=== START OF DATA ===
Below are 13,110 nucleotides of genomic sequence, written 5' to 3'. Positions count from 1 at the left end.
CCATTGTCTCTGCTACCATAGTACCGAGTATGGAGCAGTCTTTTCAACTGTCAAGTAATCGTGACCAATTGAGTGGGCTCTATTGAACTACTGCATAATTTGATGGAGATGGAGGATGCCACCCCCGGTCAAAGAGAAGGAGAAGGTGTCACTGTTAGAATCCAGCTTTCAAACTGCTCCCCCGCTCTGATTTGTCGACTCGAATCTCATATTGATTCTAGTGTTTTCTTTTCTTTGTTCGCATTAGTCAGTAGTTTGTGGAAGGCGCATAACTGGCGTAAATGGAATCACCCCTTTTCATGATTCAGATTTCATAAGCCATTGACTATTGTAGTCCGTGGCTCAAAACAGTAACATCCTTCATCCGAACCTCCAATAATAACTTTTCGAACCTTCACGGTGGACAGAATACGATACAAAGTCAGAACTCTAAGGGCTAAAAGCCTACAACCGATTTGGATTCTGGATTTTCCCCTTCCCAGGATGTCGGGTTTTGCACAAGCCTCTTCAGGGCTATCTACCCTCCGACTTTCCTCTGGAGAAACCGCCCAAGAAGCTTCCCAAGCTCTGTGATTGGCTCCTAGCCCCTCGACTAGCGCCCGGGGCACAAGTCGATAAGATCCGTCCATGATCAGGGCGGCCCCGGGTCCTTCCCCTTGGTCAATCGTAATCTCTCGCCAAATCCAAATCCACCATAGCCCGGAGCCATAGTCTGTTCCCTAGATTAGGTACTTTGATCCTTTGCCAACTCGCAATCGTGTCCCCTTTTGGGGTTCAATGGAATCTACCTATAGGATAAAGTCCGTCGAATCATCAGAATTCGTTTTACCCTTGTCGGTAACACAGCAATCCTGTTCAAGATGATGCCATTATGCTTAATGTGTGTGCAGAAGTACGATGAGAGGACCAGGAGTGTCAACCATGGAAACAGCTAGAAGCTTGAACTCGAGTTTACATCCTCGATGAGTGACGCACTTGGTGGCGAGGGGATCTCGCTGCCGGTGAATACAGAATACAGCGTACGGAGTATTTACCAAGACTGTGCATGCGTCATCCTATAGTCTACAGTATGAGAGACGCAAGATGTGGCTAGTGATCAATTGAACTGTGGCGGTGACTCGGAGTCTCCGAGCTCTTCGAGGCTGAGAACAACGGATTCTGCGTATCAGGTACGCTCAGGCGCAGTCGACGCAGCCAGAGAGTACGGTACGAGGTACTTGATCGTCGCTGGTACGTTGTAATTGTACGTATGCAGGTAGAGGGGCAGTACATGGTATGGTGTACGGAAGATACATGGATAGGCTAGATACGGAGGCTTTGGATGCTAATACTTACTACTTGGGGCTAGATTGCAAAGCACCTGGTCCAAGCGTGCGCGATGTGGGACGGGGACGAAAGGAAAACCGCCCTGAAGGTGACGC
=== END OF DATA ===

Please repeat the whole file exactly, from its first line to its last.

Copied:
Below are 13,110 nucleotides of genomic sequence, written 5' to 3'. Positions count from 1 at the left end.
CCATTGTCTCTGCTACCATAGTACCGAGTATGGAGCAGTCTTTTCAACTGTCAAGTAATCGTGACCAATTGAGTGGGCTCTATTGAACTACTGCATAATTTGATGGAGATGGAGGATGCCACCCCCGGTCAAAGAGAAGGAGAAGGTGTCACTGTTAGAATCCAGCTTTCAAACTGCTCCCCCGCTCTGATTTGTCGACTCGAATCTCATATTGATTCTAGTGTTTTCTTTTCTTTGTTCGCATTAGTCAGTAGTTTGTGGAAGGCGCATAACTGGCGTAAATGGAATCACCCCTTTTCATGATTCAGATTTCATAAGCCATTGACTATTGTAGTCCGTGGCTCAAAACAGTAACATCCTTCATCCGAACCTCCAATAATAACTTTTCGAACCTTCACGGTGGACAGAATACGATACAAAGTCAGAACTCTAAGGGCTAAAAGCCTACAACCGATTTGGATTCTGGATTTTCCCCTTCCCAGGATGTCGGGTTTTGCACAAGCCTCTTCAGGGCTATCTACCCTCCGACTTTCCTCTGGAGAAACCGCCCAAGAAGCTTCCCAAGCTCTGTGATTGGCTCCTAGCCCCTCGACTAGCGCCCGGGGCACAAGTCGATAAGATCCGTCCATGATCAGGGCGGCCCCGGGTCCTTCCCCTTGGTCAATCGTAATCTCTCGCCAAATCCAAATCCACCATAGCCCGGAGCCATAGTCTGTTCCCTAGATTAGGTACTTTGATCCTTTGCCAACTCGCAATCGTGTCCCCTTTTGGGGTTCAATGGAATCTACCTATAGGATAAAGTCCGTCGAATCATCAGAATTCGTTTTACCCTTGTCGGTAACACAGCAATCCTGTTCAAGATGATGCCATTATGCTTAATGTGTGTGCAGAAGTACGATGAGAGGACCAGGAGTGTCAACCATGGAAACAGCTAGAAGCTTGAACTCGAGTTTACATCCTCGATGAGTGACGCACTTGGTGGCGAGGGGATCTCGCTGCCGGTGAATACAGAATACAGCGTACGGAGTATTTACCAAGACTGTGCATGCGTCATCCTATAGTCTACAGTATGAGAGACGCAAGATGTGGCTAGTGATCAATTGAACTGTGGCGGTGACTCGGAGTCTCCGAGCTCTTCGAGGCTGAGAACAACGGATTCTGCGTATCAGGTACGCTCAGGCGCAGTCGACGCAGCCAGAGAGTACGGTACGAGGTACTTGATCGTCGCTGGTACGTTGTAATTGTACGTATGCAGGTAGAGGGGCAGTACATGGTATGGTGTACGGAAGATACATGGATAGGCTAGATACGGAGGCTTTGGATGCTAATACTTACTACTTGGGGCTAGATTGCAAAGCACCTGGTCCAAGCGTGCGCGATGTGGGACGGGGACGAAAGGAAAACCGCCCTGAAGGTGACGC